Sacha Baron Cohen, Michael Gambon, Charles Dance
The head of the West Staines Massive
enters politics to save the local leisure centre.
From the far end of 2002 it seems like
Ali G is about a year past his sell-by date. Even those people who hadn't
already been put off by the character's unashamedly homophobic and sexist
brand of humour must feel like he's beginning to outstay his welcome.
G was at his best exposing the pomposity of politicians and
self-proclaimed experts, but since then the character has devolved
somewhat, and his horizons have broadened significantly, to the point
where he's able to carry a feature-film. It's hard to see where the
character might go now, and it wouldn't be at all surprising if Ali was
retired, and Baron Cohen went in search of new challenges. The film
demonstrates disappointing few sparks of Baron Cohen's genius, instead it
relies on a blend of mildly amusing knob gags and meek misogyny.
The film's best laughs come from seeing
distinguished character actors Michael Gambon and Charles Dance struggling
to cope with Ali and his ideas for popularising their government. Both
gamely tackle each indignity that the script throws at them. There are a
few other nice cameo appearances, including Richard Madeley, who makes up
for his hugely embarrassing Ali G impersonation with a funny one-liner,
and Naomi Campbell (who doubles her screen time in one of the deleted
scenes on the disc).
film is presented very slightly windowboxed, at 1.85:1 ratio, with
anamorphic enhancement. The cinematography isn't particularly bold or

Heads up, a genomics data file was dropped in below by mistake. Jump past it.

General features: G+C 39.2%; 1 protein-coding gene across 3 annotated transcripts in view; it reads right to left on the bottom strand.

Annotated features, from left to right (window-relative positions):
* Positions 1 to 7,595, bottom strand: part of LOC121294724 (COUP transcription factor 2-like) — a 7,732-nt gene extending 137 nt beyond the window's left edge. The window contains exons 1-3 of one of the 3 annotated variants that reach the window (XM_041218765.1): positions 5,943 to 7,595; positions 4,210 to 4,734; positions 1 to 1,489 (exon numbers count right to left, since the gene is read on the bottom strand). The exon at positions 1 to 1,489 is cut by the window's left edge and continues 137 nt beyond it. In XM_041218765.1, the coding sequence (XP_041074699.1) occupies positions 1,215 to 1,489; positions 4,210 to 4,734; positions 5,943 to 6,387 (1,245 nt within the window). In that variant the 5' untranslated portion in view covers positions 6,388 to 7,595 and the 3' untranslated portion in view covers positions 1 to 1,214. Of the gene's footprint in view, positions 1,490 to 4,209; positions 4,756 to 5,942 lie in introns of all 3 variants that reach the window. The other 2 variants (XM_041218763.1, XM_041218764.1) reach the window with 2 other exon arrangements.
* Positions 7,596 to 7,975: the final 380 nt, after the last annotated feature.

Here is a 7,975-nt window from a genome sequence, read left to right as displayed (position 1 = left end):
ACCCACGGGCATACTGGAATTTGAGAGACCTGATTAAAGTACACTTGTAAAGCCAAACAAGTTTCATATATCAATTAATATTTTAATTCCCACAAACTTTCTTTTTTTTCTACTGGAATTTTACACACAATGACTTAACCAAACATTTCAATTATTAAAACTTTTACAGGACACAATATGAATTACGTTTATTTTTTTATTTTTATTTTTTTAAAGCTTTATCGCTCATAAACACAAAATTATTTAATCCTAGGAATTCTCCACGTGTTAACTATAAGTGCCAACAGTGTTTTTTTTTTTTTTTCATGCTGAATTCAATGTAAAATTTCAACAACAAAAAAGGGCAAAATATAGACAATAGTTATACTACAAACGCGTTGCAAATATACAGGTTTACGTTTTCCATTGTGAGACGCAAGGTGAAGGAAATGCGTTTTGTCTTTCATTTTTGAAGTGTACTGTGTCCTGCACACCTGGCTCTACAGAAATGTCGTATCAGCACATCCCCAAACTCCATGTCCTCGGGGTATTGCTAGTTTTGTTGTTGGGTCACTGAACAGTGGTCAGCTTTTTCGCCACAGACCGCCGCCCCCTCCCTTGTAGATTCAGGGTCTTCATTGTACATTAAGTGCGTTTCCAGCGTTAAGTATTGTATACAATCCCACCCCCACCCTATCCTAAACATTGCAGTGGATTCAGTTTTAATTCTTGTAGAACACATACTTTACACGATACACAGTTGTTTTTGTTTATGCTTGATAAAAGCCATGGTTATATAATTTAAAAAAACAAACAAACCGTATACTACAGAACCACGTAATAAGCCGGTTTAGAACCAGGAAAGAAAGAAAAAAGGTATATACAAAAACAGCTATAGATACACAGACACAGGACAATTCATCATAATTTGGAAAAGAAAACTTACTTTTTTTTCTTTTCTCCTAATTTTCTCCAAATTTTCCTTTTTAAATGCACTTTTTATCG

inventive, but every scene is well-lit, and nicely transferred to disc.
There's some noticeable edge-enhancement, and the contrast range isn't
always solid, but neither are bad enough to be distracting. The average
bitrate is 7.48Mbps. The 5.1 Dolby Digital audio (at 384kbps) allows the
film's pumpin' UK garage and rap soundtrack (supported by an original score
by Adam F) to predominate whenever it needs to, but otherwise the mix is
The film is supported by a good bunch of
"bone-us" materials, including an in-character commentary track,
featuring Ali and his best mate Ricky C (The Office's Martin
Freeman). The track gets of to a hesitant start, as if the two actors were
only just realising how difficult it would be to explain how they, as the
two characters, would be commenting on being in the film they're
discussing. Before long, though, they get into the swing of things, and
are even able to discuss each other's acting. You won't learn much more
than which of the supporting actresses (including Hollow Man's
Rhona Mitri) was the most "fit", but it's almost as amusing as
the film itself.
disc also contains about eighteen minutes of "scenes not in it, innit"
(a significant chunk, since the film is only about seventy-five minutes
long, not including the end credits). Most of them feature plot exposition
that wasn't needed, or unnecessary tangents from the central plot of the
film. None are particularly funny, but one or two would have pushed the
film's bad taste quotient a little further. This section also includes
four minutes of outtakes and goofs. Ali also presents Me Video Diary
(12m) - also in character - which includes footage from the film's opening
sequence, which was shot in L.A. Talkin' The Talk is a short
sequence of scenes translating some of Ali's patois into English. There's
also an animated photo' gallery, and three trailers, including one that
spoofs Ali (Michael Mann's boxing biopic), that features